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Step 1: Internet Research

The main focus of this WebQuest is to explore the requirements freshwater fish must have in order to survive. To really understand what all the requirements are, you will look at the physical, chemical and biological aspects of streams. Fish have very specific requirements. Depending on what the stream is like, it might be a good fish stream or not as good.You will also learn about watersheds, as they are important to the health of streams. And finally you will check out how human activities can affect fish and stream health.

Time to get started on gathering information. To help you do this, here are some links to sites with important information about Freshwater fish, the habitat they live in and what they need to have a healthy life. Remember to refer to the questions on the Task page to guide your research.

Basic info:

To start off with you will need to know about some of the measurements that people use when studying water. Go to: http://ga.water.usgs.gov/edu/characteristics.html. It will give you information and define words used with water sampling. See how many of these terms you can use correctly in your final product.

Why you should care:

Clean water and abundant fish are obvious reasons to have healthy streams where you live. There is also another reason that is not as readily apparent but is really important. Fish, especially salmon, add a great deal of nutrients back into the area. Check it out at: http://www.sciam.com/article.cfm?id=the-fish-and-the-forest. So keeping streams health for fish is benificial not just to the fish but to all the life in the area.

 

In order to understand how important healthy streams are to salmon, it is necessary to study the salmon life cycle. To do so go to: http://www.fishex.com/seafood/salmon/salmon-life-cycles.http://www.fishex.com/seafood/salmon/salmon-life-cycles.htmlhtml. Which parts of the life cycle take place in freshwater?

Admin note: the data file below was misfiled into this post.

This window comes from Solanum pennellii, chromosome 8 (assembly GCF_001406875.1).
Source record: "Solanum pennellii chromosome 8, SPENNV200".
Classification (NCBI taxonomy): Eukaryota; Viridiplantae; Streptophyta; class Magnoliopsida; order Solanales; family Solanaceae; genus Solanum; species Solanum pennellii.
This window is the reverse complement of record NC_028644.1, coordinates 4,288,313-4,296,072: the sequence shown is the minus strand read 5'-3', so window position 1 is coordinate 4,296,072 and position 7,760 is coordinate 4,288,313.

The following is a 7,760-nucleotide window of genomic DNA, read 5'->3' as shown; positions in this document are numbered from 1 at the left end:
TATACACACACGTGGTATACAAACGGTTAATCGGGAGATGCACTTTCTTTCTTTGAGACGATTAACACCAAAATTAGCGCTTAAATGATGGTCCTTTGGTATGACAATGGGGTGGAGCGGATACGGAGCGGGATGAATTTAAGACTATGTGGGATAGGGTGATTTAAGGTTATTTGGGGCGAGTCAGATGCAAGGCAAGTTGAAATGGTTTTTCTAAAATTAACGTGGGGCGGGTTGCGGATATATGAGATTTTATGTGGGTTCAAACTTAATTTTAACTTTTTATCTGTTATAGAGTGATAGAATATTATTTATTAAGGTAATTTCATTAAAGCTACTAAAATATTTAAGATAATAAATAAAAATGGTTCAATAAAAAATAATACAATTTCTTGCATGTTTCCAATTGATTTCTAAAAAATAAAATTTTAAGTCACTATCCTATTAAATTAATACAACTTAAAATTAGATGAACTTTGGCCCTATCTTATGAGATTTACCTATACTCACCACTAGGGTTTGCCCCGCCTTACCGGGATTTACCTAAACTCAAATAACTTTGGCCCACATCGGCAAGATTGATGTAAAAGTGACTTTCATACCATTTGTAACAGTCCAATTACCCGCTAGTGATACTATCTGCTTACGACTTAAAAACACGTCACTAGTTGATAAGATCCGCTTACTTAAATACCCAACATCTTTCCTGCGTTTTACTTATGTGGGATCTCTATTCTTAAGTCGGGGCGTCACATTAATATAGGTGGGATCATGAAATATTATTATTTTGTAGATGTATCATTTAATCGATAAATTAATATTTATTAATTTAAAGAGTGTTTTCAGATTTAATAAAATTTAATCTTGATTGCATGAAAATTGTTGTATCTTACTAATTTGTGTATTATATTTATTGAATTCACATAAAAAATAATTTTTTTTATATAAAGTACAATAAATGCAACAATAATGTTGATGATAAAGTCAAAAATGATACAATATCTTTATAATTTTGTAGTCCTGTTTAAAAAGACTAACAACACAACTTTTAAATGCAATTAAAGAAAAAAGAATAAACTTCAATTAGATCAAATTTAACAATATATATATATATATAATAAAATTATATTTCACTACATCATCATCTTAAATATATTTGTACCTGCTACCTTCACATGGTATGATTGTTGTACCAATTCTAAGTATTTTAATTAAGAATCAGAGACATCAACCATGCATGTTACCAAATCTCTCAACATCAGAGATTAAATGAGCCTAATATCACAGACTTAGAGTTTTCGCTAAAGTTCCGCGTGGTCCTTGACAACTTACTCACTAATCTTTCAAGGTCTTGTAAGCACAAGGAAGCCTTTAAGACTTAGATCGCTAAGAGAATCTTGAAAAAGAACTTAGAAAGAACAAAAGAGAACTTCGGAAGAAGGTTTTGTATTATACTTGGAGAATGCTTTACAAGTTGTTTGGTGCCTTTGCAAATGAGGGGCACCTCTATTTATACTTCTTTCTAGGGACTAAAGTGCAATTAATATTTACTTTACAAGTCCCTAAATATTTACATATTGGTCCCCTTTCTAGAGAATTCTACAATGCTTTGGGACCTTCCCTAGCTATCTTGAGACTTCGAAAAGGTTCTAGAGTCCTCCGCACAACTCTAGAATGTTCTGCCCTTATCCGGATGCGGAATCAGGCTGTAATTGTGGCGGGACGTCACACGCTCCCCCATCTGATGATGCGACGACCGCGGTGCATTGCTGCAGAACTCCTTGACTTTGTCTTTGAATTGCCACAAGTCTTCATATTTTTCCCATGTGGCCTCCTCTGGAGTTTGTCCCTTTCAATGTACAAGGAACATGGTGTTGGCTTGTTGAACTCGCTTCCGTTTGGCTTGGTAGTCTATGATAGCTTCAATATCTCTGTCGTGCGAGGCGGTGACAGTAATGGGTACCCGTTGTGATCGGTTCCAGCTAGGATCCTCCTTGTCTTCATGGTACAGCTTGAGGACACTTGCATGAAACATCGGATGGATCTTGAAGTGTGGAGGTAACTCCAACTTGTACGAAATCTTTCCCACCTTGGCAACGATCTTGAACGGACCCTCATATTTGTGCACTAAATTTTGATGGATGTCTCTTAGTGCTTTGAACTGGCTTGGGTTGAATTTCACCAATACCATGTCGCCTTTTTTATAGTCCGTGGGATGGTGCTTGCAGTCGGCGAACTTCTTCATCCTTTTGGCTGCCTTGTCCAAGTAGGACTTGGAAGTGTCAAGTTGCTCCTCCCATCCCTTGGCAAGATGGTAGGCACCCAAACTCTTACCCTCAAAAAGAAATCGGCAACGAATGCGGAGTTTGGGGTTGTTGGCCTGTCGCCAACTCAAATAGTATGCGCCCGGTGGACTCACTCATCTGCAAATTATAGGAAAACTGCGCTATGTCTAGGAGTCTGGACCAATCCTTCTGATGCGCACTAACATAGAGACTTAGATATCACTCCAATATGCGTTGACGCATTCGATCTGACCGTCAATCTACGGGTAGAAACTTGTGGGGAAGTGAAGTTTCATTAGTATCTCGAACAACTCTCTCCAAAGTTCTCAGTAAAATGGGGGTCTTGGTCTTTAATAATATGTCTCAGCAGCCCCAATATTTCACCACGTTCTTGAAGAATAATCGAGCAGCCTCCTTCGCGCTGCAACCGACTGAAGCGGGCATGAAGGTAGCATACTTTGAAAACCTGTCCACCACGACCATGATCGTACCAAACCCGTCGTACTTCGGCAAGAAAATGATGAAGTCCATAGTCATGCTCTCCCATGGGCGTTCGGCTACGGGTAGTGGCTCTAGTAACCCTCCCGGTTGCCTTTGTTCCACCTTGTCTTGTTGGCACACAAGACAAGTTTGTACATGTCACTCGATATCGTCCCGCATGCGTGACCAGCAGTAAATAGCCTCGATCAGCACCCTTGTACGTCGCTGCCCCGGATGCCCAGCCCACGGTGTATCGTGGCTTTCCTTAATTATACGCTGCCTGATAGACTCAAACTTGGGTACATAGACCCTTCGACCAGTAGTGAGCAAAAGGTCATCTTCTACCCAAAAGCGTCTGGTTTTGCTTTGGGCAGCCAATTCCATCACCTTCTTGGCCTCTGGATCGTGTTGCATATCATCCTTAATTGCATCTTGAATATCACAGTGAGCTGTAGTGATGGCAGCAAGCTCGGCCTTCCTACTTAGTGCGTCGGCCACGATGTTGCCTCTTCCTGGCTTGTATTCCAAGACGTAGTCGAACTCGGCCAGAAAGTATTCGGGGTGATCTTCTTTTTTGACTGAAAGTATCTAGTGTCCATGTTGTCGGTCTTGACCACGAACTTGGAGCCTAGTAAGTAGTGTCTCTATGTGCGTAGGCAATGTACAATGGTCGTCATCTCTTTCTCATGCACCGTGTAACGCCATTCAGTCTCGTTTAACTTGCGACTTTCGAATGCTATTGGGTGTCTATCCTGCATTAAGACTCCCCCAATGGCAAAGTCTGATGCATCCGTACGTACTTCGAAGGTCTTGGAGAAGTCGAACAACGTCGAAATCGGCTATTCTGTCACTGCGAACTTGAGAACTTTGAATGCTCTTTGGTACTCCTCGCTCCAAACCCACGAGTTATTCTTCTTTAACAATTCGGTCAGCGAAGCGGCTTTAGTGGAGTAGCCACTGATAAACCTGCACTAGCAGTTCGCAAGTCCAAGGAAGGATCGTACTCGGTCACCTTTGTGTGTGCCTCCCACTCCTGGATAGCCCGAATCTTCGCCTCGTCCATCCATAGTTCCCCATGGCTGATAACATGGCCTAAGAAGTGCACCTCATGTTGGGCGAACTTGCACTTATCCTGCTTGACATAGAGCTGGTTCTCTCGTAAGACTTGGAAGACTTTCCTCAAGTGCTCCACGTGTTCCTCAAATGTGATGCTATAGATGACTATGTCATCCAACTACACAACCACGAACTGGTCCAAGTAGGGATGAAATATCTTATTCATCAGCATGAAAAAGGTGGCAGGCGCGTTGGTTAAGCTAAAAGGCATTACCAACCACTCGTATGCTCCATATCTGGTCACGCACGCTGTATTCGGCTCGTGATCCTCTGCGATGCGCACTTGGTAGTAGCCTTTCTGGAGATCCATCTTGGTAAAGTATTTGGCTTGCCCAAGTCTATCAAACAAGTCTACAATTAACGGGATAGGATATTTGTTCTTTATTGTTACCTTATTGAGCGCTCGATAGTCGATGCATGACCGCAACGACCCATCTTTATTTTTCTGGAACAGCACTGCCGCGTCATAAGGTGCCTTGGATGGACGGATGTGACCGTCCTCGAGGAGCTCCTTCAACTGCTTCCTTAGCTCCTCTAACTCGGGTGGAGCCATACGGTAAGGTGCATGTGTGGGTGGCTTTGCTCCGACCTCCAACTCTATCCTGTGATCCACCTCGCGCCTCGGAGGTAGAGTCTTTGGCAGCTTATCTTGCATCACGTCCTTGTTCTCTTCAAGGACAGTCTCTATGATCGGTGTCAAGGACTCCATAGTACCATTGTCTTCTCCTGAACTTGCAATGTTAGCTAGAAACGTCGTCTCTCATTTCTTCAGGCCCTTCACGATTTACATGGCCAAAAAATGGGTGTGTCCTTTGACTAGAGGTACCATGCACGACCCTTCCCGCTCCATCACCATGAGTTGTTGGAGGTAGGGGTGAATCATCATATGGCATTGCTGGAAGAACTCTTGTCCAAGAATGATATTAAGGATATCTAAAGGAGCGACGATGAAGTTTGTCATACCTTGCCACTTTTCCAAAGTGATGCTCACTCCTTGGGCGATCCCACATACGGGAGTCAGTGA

Fish habitat requirements:

Go to: http://www.waterencyclopedia.com/St-Ts/Stream-Health-Assessing.html. It is a good place to start building your knowledge about what fish need.

 

This link will bring you to an article that does a good job of explaining why we need to protect freshwater fish stream habitat. Go To:
http://www.dfo-mpo.gc.ca/regions/central/habitat/index-eng.htm

Fish Habitat is really important. http://www.dfo-mpo.gc.ca/regions/central/pub/factsheets-feuilletsinfos-on/info-eng.htm gives a good description of what fish need as far as habitat.

 

When looking at good fish habitat it helps to know the different parts of a stream, and know if they are places fish like to live. This page: http://www.krisweb.com/stream/habtyp.htm has good information on this topic.

Fish need streams that have certain levels of sediment. Too much and the eggs are smothered. Go to:http://www.krisweb.com/stream/sediment.htm to find out what is going on with stream sediment and fish habitat.

Fish also need plants right next to the edge of the stream, also known as the riparian zone. Why? go to: http://www.krisweb.com/stream/riparian.htm to find out.

 

One of things that fish need in a stream is large woody debris. Can you have too much though? Check out this site to find out: http://www.niwa.cri.nz/pubs/wa/ma/12-1/wood